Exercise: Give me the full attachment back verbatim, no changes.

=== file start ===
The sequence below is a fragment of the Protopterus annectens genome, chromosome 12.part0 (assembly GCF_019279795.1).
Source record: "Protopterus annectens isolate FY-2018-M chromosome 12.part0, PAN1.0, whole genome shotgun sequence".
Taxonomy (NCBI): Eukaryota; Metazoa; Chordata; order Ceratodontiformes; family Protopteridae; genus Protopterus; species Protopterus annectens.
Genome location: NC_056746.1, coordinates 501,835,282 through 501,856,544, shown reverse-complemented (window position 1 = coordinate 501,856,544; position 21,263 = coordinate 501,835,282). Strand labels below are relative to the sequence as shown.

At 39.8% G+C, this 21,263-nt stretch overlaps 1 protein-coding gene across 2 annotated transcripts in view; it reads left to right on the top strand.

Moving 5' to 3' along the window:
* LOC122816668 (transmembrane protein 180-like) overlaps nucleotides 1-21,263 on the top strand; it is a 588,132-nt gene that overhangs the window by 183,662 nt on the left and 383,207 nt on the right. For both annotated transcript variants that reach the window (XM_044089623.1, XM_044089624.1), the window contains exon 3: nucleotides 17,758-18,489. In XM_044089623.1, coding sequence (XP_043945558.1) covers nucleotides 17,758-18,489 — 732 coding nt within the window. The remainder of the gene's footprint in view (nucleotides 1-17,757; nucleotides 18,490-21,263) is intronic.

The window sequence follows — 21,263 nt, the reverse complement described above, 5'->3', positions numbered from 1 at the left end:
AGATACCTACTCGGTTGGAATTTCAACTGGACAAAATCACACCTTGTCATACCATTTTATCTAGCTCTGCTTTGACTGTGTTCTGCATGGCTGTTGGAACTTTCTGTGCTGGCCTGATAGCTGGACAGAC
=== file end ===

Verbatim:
The sequence below is a fragment of the Protopterus annectens genome, chromosome 12.part0 (assembly GCF_019279795.1).
Source record: "Protopterus annectens isolate FY-2018-M chromosome 12.part0, PAN1.0, whole genome shotgun sequence".
Taxonomy (NCBI): Eukaryota; Metazoa; Chordata; order Ceratodontiformes; family Protopteridae; genus Protopterus; species Protopterus annectens.
Genome location: NC_056746.1, coordinates 501,835,282 through 501,856,544, shown reverse-complemented (window position 1 = coordinate 501,856,544; position 21,263 = coordinate 501,835,282). Strand labels below are relative to the sequence as shown.

At 39.8% G+C, this 21,263-nt stretch overlaps 1 protein-coding gene across 2 annotated transcripts in view; it reads left to right on the top strand.

Moving 5' to 3' along the window:
* LOC122816668 (transmembrane protein 180-like) overlaps nucleotides 1-21,263 on the top strand; it is a 588,132-nt gene that overhangs the window by 183,662 nt on the left and 383,207 nt on the right. For both annotated transcript variants that reach the window (XM_044089623.1, XM_044089624.1), the window contains exon 3: nucleotides 17,758-18,489. In XM_044089623.1, coding sequence (XP_043945558.1) covers nucleotides 17,758-18,489 — 732 coding nt within the window. The remainder of the gene's footprint in view (nucleotides 1-17,757; nucleotides 18,490-21,263) is intronic.

The window sequence follows — 21,263 nt, the reverse complement described above, 5'->3', positions numbered from 1 at the left end:
AGATACCTACTCGGTTGGAATTTCAACTGGACAAAATCACACCTTGTCATACCATTTTATCTAGCTCTGCTTTGACTGTGTTCTGCATGGCTGTTGGAACTTTCTGTGCTGGCCTGATAGCTGGACAGAC